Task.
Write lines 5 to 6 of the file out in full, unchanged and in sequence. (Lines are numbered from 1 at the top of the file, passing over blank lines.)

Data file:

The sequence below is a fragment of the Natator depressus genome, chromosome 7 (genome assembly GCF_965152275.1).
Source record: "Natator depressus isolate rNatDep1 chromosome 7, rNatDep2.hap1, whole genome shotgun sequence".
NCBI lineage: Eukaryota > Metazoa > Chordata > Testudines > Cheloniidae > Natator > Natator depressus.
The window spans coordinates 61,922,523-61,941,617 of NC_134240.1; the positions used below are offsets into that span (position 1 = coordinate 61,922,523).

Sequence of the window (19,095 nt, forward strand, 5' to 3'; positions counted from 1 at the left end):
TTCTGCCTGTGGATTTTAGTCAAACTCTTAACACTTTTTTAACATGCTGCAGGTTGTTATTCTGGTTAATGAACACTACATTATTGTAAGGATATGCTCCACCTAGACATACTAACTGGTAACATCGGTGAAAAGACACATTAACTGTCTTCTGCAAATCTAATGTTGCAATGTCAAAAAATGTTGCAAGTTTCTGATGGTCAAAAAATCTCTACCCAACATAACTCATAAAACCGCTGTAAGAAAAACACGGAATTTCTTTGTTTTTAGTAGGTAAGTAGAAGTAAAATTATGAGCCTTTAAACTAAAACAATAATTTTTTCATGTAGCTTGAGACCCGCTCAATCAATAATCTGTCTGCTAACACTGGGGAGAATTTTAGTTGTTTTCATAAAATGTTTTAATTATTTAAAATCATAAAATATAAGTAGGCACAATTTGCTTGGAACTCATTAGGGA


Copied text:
Sequence of the window (19,095 nt, forward strand, 5' to 3'; positions counted from 1 at the left end):
TTCTGCCTGTGGATTTTAGTCAAACTCTTAACACTTTTTTAACATGCTGCAGGTTGTTATTCTGGTTAATGAACACTACATTATTGTAAGGATATGCTCCACCTAGACATACTAACTGGTAACATCGGTGAAAAGACACATTAACTGTCTTCTGCAAATCTAATGTTGCAATGTCAAAAAATGTTGCAAGTTTCTGATGGTCAAAAAATCTCTACCCAACATAACTCATAAAACCGCTGTAAGAAAAACACGGAATTTCTTTGTTTTTAGTAGGTAAGTAGAAGTAAAATTATGAGCCTTTAAACTAAAACAATAATTTTTTCATGTAGCTTGAGACCCGCTCAATCAATAATCTGTCTGCTAACACTGGGGAGAATTTTAGTTGTTTTCATAAAATGTTTTAATTATTTAAAATCATAAAATATAAGTAGGCACAATTTGCTTGGAACTCATTAGGGA